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I wonder if any mileage improvements have been made with the Ford/GM 10 speed. I had the ZF 8 speed in two FCA vehicles I owned. That was a great transmission. Almost imperceptible shifts.
Ford says the 2.7L turbo V6 is the most popular F-150 engine. The combined EPA rating is 22 MPG for the 2017 that used a 6-speed. The combined EPA rating is also 22 MPG for the 2018 that uses a 10-speed.

Agreed - the ZF 8HP is a world-class transmission. It's too bad the 9HP is nothing like it. :)
 

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I would take the ZF8, but add an additional creeper gear to it that can be locked out until you need it. Yeah, that would make it a ZF9, but not the ZF9 that is currently in use.

It's too bad ZF/Honda can't/won't do this. It would be perfect in the Ridgeline and Passport.
 

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Ford says the 2.7L turbo V6 is the most popular F-150 engine. The combined EPA rating is 22 MPG for the 2017 that used a 6-speed. The combined EPA rating is also 22 MPG for the 2018 that uses a 10-speed.

Agreed - the ZF 8HP is a world-class transmission. It's too bad the 9HP is nothing like it. :)
It appears that more gears don't equal better mileage in the real world. I suppose the only benefit is better shift quality, at least in some of the transmissions.
 

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Ford says the 2.7L turbo V6 is the most popular F-150 engine. The combined EPA rating is 22 MPG for the 2017 that used a 6-speed. The combined EPA rating is also 22 MPG for the 2018 that uses a 10-speed.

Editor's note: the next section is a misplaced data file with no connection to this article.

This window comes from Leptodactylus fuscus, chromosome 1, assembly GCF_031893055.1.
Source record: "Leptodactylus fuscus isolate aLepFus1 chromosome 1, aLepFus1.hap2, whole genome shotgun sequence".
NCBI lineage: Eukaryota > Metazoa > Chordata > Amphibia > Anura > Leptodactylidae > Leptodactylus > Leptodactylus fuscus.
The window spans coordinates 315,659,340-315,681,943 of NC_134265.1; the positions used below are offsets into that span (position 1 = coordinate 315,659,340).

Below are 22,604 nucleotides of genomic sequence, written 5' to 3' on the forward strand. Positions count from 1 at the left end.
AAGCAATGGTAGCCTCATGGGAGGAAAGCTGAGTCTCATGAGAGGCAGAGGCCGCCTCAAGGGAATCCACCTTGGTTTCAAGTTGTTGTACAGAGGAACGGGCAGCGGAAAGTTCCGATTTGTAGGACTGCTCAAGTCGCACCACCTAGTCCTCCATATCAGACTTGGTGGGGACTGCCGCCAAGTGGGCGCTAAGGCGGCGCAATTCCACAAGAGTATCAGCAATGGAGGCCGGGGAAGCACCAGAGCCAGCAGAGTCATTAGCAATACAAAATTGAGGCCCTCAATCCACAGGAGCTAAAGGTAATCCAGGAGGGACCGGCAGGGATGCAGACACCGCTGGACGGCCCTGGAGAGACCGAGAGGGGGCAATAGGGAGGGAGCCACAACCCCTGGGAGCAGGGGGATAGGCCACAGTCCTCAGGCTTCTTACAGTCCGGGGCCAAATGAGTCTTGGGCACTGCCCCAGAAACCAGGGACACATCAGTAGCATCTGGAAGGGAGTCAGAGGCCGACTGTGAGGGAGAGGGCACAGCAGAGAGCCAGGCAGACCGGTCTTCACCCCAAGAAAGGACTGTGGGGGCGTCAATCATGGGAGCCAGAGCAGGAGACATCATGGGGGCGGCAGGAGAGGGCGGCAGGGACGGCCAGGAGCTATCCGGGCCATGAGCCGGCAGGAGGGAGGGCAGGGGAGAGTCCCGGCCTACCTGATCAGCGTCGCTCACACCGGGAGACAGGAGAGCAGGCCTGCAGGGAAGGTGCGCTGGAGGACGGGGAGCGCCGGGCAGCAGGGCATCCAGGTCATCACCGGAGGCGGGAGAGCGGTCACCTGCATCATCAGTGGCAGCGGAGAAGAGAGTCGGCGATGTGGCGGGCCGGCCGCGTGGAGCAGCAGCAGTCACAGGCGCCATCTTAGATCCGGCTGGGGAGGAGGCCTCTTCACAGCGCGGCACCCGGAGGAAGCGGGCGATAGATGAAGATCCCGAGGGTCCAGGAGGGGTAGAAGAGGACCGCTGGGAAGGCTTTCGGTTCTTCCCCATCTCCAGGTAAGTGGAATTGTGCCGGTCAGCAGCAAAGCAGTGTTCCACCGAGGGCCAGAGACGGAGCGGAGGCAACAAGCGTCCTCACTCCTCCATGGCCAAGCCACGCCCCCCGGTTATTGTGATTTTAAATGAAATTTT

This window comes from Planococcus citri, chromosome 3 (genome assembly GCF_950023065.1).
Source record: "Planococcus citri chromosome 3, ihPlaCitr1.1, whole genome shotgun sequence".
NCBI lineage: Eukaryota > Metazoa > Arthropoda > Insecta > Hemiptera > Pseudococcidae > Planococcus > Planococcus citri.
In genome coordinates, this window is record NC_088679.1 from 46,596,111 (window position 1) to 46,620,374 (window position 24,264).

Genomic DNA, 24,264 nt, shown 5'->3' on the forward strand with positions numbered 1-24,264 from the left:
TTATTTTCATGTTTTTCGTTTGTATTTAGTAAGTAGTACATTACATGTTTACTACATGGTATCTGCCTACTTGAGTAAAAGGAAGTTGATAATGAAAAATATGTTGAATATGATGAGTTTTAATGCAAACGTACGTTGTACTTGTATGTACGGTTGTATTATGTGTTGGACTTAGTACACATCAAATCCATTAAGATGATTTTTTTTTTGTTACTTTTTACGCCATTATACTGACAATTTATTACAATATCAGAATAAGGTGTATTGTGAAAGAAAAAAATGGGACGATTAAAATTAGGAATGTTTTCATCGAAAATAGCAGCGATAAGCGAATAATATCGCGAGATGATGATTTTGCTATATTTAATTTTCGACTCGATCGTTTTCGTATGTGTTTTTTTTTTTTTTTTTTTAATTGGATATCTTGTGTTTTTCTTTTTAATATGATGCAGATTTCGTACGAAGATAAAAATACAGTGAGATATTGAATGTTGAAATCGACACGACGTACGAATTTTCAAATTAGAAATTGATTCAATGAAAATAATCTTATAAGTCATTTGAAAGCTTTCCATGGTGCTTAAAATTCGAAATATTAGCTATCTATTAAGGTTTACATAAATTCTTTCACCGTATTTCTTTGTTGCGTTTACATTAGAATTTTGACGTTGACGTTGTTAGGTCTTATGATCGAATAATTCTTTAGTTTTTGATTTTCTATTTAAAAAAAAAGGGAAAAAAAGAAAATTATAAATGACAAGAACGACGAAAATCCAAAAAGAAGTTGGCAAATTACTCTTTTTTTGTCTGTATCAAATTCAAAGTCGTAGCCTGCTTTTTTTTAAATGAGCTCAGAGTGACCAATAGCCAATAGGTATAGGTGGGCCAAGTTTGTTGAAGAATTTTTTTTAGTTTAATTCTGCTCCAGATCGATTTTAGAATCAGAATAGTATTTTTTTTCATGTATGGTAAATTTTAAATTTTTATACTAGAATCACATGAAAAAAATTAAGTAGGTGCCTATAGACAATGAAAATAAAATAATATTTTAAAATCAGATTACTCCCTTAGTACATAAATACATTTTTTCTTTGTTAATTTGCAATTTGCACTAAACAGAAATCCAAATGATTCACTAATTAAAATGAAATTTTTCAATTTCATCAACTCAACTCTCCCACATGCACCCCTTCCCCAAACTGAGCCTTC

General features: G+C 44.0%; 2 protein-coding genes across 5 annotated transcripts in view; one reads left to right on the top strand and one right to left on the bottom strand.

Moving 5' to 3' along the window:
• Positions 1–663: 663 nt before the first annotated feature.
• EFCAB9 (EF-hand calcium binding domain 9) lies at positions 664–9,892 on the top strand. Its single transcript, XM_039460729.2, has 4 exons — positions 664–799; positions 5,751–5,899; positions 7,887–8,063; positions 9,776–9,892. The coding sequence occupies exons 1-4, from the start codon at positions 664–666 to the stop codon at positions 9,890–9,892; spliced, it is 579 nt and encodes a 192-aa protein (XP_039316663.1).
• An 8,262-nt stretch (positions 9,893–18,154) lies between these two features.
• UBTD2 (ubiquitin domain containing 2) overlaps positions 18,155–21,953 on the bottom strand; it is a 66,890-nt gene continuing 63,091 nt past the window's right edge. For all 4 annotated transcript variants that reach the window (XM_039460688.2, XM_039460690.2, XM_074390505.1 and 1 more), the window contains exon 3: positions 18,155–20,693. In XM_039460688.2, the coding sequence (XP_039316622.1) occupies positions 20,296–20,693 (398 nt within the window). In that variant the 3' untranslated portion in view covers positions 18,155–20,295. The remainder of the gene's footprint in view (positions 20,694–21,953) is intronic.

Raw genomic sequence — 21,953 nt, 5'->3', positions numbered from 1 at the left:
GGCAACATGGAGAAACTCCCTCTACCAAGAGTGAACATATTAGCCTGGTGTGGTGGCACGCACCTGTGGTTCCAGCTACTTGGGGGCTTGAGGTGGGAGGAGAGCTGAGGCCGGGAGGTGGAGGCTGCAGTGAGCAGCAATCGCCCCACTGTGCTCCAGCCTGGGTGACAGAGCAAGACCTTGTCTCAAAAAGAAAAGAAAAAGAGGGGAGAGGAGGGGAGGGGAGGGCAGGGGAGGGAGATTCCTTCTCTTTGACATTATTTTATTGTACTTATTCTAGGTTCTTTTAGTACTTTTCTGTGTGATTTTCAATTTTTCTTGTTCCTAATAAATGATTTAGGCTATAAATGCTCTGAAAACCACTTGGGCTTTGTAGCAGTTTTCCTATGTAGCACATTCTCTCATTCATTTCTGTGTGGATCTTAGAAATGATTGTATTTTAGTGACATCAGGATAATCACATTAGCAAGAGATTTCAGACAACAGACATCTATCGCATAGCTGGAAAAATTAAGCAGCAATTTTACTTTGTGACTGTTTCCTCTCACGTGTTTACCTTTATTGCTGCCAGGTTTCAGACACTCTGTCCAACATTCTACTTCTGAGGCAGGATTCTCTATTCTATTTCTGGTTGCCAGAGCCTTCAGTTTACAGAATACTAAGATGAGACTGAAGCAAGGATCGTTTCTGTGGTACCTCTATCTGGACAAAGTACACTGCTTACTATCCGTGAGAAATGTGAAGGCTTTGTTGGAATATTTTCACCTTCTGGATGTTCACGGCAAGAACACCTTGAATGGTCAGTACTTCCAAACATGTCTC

Agreed - the ZF 8HP is a world-class transmission. It's too bad the 9HP is nothing like it. :)
Also agreed on the ZF 8HP....Had it in a Hemi 5.7 RAM and an EcoDiesel RAM 1500. Best tranny out of 40+ cars we've owned...by a long shot...

The Honda 6 AT in the G2 is solid - no complaints and super easy to live with (I like the ease of flushing out 3.3 qts as needed)...but for overall shift quality, nothing touches the ZF 8 speed...It's reason enough to buy a RAM 1500 vs the competition...
 

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That 2.7 with the 10 speed should be one of the best drivetrains since they build so many of them and the 2.7 is already on its second iteration. More data I guess Fuelly is necessary for evaluation as Motor Trend or Car and Driver is averaging in the 16's in their long termer F-150. TFL truck did a comparison between the RAM offroad model and the chevy 2.7 4 banger on a 100 mile loop. The 2.7 killed it (something like 17's vs 23 but there was also a published article that the 2.7 Chevy didn't do better than the 5.3 Chevy for highway MPG so once again more data points needed.

For comparison, this winter I've used the RL with lots of idling, highway, city, snow and cold temps, never warm temps and am always somewhere between 22-24. Also, that's with brand new snow tires which you can feel killing the rolling resistance. With summer gas and no snows it should get in the 27's for my loops. Summer gas and warmer temps make a big difference on my Accord for example which can be near 37 in the warmer months and around 30 in the cold weather for the 64 mile loop I take each day to drop off and pick up my daughter from school.